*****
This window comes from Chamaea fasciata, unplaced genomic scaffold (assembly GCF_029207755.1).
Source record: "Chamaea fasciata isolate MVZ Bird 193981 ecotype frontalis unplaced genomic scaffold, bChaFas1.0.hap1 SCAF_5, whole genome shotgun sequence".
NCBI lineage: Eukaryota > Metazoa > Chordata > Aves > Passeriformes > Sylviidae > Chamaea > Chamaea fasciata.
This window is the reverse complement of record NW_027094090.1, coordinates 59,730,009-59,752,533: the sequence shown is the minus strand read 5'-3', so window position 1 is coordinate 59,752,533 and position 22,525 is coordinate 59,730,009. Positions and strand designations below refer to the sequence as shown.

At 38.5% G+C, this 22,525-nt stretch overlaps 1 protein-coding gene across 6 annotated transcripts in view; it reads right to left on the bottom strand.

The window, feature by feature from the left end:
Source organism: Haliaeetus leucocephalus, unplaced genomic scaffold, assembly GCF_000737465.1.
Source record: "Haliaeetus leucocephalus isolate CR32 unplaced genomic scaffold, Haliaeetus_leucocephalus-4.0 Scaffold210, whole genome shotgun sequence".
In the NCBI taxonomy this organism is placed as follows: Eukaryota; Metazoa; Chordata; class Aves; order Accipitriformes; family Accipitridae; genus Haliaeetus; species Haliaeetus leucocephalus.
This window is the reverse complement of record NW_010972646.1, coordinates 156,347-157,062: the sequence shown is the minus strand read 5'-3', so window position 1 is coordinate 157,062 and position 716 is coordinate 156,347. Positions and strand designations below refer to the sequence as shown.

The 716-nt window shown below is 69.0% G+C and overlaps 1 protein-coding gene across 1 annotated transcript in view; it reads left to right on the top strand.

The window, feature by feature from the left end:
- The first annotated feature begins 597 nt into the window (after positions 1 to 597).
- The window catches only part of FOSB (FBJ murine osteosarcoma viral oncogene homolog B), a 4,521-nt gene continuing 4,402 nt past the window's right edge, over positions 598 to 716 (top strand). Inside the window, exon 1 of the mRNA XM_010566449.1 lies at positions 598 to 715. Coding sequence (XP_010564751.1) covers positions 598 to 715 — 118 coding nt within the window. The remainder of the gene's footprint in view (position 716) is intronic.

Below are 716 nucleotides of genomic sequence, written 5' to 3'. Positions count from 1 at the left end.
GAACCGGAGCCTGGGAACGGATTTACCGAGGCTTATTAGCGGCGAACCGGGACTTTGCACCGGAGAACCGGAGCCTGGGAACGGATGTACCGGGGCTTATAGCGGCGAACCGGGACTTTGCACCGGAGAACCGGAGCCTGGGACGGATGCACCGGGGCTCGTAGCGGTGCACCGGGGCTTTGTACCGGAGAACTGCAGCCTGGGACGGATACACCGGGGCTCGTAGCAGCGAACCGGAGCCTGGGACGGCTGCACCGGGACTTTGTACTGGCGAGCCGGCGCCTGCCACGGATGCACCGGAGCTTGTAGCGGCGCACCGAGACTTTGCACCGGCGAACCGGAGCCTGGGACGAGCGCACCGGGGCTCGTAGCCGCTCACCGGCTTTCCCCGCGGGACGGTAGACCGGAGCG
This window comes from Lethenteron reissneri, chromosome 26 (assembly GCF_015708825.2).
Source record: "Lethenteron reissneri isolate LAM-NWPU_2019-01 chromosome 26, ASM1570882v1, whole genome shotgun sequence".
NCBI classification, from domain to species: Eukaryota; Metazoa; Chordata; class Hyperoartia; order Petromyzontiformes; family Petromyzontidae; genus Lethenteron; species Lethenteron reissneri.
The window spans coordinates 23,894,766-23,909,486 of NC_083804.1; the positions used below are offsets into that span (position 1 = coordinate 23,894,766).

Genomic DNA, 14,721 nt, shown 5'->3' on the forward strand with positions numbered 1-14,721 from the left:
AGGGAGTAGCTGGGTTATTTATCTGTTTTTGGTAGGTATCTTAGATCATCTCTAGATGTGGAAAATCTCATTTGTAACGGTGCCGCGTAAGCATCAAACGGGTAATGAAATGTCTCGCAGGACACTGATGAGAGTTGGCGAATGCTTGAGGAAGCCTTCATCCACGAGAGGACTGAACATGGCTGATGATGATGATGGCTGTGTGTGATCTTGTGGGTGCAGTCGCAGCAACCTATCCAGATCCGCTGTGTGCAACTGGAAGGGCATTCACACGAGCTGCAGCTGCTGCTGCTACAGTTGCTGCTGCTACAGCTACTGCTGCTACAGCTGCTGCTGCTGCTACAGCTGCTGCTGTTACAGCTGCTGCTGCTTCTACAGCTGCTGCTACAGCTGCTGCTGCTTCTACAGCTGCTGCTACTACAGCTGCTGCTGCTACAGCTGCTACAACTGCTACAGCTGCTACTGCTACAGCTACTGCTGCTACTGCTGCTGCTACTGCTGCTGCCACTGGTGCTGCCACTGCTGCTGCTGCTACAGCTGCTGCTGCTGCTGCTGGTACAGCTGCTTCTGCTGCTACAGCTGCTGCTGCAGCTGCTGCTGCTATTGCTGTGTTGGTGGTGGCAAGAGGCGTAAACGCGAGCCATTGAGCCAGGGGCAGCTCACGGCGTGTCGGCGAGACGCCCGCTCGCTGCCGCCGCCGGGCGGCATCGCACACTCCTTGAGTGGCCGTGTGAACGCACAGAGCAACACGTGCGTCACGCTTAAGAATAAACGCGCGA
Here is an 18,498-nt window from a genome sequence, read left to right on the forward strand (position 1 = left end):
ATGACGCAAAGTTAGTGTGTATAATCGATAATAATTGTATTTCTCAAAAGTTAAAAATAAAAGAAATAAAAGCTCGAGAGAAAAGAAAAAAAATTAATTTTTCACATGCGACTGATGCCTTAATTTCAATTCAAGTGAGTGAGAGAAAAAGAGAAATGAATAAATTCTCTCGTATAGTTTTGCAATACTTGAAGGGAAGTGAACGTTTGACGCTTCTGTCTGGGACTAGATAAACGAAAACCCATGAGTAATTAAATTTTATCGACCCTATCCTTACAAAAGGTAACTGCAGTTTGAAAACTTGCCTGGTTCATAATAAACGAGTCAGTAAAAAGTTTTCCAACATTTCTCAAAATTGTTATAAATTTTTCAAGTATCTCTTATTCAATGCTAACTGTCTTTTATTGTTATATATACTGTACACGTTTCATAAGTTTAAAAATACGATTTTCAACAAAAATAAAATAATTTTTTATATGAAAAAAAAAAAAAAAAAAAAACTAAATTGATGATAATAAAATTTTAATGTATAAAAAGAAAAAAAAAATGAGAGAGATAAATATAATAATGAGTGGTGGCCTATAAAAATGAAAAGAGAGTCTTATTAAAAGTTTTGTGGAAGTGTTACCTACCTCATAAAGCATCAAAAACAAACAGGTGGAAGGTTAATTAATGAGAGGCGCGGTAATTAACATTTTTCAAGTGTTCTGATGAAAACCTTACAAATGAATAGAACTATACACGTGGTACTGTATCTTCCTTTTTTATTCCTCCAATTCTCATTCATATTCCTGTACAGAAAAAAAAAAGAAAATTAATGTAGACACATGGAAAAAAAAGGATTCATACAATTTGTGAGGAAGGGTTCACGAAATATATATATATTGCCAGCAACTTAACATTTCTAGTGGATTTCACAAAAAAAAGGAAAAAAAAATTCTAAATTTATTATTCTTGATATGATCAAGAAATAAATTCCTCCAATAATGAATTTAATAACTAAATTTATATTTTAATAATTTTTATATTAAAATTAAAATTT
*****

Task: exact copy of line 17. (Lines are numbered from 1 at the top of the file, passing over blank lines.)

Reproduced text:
This window comes from Lethenteron reissneri, chromosome 26 (assembly GCF_015708825.2).